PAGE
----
How Kansas City Over-Subsidized Downtown
In a Next City feature, Sandy Smith tells the story of a desolate downtown and a plan to partner with big developers to make it a place worth visiting.
In 2006, Kansas City issued close to $300 million in bonds to help Cordish Companies build an entertainment district. "Occupying an entire city block with restaurants, bars, nightspots and shops, KC Live [...] would have been unimaginable in Kansas City 15 years ago."
Two years later, the recession hit. Without expected tax revenues, city officials realized they had made a bad bargain. "Kansas City Mayor Sly James has since said that City Hall won't again make deals like the one it made with Cordish, yet the city remains beholden to the agreement in ways that are still emerging."
Smith writes, "But at what point should cities make this decision to stop subsidizing for-profit development? And how do they know when enough is enough? That's the question being asked in Kansas City and in cities around the nation as downtowns bounce back from years of abandonment only to find that developers still expect the aid they were receiving when downtowns were far less profitable places to be."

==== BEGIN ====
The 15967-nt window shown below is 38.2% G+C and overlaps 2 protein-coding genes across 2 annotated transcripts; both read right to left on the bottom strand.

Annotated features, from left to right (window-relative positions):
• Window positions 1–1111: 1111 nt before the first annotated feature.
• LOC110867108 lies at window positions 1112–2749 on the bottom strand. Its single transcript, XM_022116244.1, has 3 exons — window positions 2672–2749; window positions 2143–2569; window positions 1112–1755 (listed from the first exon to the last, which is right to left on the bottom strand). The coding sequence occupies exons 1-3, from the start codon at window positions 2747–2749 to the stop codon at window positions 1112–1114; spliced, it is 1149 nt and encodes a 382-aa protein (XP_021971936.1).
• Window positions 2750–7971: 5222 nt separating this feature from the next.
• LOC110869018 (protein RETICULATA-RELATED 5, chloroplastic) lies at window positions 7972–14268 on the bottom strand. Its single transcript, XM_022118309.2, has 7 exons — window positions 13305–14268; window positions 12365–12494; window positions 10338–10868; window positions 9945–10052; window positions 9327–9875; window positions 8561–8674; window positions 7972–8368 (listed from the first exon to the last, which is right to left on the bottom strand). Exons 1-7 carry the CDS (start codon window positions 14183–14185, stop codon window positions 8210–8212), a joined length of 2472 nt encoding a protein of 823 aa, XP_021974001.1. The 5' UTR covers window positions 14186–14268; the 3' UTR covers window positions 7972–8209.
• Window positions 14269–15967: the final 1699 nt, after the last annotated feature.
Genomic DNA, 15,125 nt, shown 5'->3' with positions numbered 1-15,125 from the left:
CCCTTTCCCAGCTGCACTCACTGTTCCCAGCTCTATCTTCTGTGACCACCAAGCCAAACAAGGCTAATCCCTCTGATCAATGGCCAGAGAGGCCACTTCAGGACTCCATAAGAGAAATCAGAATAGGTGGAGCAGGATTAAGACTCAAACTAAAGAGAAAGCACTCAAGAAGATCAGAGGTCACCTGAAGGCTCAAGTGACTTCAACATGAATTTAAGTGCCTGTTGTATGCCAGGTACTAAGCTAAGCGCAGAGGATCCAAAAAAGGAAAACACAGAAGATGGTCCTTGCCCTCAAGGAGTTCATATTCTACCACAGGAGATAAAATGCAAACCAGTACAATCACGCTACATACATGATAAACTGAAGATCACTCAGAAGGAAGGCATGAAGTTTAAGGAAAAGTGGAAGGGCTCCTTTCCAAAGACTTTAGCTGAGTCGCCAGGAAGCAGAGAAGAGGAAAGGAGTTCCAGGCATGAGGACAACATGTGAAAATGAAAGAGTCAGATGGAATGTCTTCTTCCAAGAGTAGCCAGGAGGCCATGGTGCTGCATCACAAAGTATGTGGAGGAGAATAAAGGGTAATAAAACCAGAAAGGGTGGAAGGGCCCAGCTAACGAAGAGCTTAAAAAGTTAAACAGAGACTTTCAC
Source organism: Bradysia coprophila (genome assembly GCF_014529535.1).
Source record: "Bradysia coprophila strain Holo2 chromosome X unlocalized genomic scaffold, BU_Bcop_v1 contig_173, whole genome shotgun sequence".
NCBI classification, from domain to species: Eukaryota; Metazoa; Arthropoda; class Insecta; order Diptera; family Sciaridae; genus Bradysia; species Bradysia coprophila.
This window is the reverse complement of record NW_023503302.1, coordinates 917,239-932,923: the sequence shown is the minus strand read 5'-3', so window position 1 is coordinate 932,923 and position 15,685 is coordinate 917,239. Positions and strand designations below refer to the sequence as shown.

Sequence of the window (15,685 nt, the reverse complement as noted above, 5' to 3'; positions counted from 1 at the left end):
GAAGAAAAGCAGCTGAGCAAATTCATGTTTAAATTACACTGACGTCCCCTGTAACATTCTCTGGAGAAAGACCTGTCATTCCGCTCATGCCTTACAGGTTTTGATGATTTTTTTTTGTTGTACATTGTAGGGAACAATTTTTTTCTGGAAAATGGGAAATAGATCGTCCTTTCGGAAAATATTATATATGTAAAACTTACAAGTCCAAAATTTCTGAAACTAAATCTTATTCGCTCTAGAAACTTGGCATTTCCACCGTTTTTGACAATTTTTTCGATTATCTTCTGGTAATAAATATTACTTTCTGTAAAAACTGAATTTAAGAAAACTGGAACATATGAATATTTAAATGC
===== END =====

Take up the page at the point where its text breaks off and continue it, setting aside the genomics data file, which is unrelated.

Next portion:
Part of the problem is historical: "'Urban leaders still tend to overpay for development because they internalized low civic self-esteem bred by decades of being told they were too polluted, too dangerous, or too school-deficient to attract investment,' says Greg LeRoy, executive director of Good Jobs First [...]"
Cities can reap great benefits from redeveloped downtowns. "But in a moment of increasing urban inequality and shrinking government coffers, is it government's job to subsidize amenities for people renting apartments in high-end towers?"